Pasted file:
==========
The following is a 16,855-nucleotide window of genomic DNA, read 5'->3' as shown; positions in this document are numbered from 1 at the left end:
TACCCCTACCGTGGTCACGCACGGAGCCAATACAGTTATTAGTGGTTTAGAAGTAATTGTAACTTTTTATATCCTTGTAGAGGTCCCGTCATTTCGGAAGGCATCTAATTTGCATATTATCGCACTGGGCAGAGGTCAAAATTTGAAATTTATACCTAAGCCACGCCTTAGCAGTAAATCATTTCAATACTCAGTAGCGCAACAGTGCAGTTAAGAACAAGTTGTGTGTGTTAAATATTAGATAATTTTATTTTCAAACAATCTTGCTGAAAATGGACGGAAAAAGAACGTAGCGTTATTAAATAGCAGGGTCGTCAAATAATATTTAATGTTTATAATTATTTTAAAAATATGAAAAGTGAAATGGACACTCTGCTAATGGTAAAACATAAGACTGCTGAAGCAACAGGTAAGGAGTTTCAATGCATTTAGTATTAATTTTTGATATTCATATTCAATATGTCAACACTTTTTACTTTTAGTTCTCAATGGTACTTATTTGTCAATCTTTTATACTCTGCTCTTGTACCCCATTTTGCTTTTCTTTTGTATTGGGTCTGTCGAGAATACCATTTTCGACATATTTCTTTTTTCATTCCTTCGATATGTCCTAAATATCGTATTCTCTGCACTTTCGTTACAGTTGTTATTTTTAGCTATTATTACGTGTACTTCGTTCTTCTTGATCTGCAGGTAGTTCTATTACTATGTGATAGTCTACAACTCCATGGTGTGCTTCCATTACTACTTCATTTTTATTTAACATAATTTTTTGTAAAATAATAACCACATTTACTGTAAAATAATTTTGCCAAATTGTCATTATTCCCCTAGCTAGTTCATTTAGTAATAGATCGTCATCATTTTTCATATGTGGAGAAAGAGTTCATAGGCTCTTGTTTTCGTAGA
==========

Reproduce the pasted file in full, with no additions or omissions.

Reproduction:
The following is a 16,855-nucleotide window of genomic DNA, read 5'->3' as shown; positions in this document are numbered from 1 at the left end:
TACCCCTACCGTGGTCACGCACGGAGCCAATACAGTTATTAGTGGTTTAGAAGTAATTGTAACTTTTTATATCCTTGTAGAGGTCCCGTCATTTCGGAAGGCATCTAATTTGCATATTATCGCACTGGGCAGAGGTCAAAATTTGAAATTTATACCTAAGCCACGCCTTAGCAGTAAATCATTTCAATACTCAGTAGCGCAACAGTGCAGTTAAGAACAAGTTGTGTGTGTTAAATATTAGATAATTTTATTTTCAAACAATCTTGCTGAAAATGGACGGAAAAAGAACGTAGCGTTATTAAATAGCAGGGTCGTCAAATAATATTTAATGTTTATAATTATTTTAAAAATATGAAAAGTGAAATGGACACTCTGCTAATGGTAAAACATAAGACTGCTGAAGCAACAGGTAAGGAGTTTCAATGCATTTAGTATTAATTTTTGATATTCATATTCAATATGTCAACACTTTTTACTTTTAGTTCTCAATGGTACTTATTTGTCAATCTTTTATACTCTGCTCTTGTACCCCATTTTGCTTTTCTTTTGTATTGGGTCTGTCGAGAATACCATTTTCGACATATTTCTTTTTTCATTCCTTCGATATGTCCTAAATATCGTATTCTCTGCACTTTCGTTACAGTTGTTATTTTTAGCTATTATTACGTGTACTTCGTTCTTCTTGATCTGCAGGTAGTTCTATTACTATGTGATAGTCTACAACTCCATGGTGTGCTTCCATTACTACTTCATTTTTATTTAACATAATTTTTTGTAAAATAATAACCACATTTACTGTAAAATAATTTTGCCAAATTGTCATTATTCCCCTAGCTAGTTCATTTAGTAATAGATCGTCATCATTTTTCATATGTGGAGAAAGAGTTCATAGGCTCTTGTTTTCGTAGA